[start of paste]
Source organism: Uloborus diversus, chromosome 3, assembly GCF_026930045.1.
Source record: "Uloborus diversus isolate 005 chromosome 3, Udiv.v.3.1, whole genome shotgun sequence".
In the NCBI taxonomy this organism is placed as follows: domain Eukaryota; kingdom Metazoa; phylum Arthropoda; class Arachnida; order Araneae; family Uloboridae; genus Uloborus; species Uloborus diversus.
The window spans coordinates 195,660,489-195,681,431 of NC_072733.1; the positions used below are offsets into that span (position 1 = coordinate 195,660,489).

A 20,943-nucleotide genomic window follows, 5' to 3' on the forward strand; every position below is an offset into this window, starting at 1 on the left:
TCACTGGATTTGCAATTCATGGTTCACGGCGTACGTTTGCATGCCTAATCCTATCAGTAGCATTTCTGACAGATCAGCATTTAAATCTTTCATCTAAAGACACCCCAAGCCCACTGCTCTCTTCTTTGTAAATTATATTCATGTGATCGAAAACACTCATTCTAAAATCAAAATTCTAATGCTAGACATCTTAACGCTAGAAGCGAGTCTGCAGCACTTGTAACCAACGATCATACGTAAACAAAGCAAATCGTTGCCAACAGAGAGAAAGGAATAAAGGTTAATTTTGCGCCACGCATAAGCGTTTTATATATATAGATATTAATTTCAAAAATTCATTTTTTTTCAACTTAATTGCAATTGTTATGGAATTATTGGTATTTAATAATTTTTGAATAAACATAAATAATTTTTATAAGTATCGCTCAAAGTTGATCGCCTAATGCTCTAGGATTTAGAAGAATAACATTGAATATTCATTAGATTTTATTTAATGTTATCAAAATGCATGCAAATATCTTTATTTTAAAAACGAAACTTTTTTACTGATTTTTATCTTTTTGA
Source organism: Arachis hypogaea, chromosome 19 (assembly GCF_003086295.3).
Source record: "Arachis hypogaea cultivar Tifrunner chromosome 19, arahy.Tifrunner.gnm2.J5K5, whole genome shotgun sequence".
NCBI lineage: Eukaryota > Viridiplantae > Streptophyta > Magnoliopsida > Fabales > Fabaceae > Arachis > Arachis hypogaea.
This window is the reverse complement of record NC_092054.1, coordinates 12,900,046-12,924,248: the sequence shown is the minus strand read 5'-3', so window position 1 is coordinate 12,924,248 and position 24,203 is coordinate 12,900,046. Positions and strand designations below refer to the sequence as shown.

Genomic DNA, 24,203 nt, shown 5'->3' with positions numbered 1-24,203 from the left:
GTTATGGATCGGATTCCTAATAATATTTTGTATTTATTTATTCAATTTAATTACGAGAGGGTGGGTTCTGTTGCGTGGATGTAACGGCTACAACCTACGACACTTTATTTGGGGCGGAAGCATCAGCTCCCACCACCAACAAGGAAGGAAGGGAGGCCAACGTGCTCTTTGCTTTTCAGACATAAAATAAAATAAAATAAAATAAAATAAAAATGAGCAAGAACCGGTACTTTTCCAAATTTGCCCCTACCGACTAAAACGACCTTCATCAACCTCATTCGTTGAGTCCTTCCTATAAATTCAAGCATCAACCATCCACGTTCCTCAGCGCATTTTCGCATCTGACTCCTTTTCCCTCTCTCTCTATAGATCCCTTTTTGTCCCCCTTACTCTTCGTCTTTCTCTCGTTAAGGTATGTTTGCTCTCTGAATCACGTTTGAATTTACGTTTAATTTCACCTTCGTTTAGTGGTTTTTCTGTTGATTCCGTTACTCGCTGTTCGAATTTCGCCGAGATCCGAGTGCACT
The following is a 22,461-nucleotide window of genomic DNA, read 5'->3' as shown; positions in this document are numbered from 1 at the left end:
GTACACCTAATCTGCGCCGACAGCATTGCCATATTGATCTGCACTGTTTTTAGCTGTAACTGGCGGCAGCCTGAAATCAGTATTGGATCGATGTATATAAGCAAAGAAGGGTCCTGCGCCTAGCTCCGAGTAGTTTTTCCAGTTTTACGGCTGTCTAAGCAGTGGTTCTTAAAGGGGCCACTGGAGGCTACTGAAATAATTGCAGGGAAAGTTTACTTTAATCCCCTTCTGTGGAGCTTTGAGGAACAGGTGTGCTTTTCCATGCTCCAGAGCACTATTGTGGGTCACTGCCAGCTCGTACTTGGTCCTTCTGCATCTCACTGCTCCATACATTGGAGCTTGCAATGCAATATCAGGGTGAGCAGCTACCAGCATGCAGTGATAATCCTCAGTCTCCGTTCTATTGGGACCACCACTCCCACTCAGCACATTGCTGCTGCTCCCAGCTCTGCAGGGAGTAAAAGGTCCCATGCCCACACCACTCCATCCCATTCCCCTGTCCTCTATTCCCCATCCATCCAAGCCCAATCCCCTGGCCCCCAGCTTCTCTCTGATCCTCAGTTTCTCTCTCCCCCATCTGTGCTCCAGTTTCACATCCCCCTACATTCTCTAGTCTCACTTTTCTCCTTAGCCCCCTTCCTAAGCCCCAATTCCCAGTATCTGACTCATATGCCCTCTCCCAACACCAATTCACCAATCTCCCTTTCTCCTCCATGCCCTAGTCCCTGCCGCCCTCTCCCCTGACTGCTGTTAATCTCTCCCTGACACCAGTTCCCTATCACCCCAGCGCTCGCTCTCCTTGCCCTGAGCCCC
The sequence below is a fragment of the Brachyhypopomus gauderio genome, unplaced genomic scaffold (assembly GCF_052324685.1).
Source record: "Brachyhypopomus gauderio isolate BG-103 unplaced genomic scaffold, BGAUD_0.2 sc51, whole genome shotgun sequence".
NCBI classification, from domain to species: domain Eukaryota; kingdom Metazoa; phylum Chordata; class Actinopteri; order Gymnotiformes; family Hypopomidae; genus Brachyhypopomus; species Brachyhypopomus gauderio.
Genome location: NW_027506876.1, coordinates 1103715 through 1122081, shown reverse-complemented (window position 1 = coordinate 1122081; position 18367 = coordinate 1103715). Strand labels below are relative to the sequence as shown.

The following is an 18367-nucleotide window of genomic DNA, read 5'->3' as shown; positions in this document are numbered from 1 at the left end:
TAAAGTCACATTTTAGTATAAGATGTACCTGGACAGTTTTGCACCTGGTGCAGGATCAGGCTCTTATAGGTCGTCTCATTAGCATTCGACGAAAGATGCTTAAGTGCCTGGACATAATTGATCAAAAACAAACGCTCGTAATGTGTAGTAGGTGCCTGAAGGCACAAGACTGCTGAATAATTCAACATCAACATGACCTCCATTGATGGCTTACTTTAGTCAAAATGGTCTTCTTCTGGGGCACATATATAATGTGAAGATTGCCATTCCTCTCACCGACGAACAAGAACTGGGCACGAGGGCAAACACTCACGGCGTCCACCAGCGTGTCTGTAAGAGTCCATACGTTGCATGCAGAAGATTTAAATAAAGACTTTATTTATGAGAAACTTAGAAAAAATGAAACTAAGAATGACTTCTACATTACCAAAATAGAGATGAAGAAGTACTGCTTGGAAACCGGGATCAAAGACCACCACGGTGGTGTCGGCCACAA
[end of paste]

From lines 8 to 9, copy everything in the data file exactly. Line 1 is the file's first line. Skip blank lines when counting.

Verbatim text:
Source record: "Arachis hypogaea cultivar Tifrunner chromosome 19, arahy.Tifrunner.gnm2.J5K5, whole genome shotgun sequence".
NCBI lineage: Eukaryota > Viridiplantae > Streptophyta > Magnoliopsida > Fabales > Fabaceae > Arachis > Arachis hypogaea.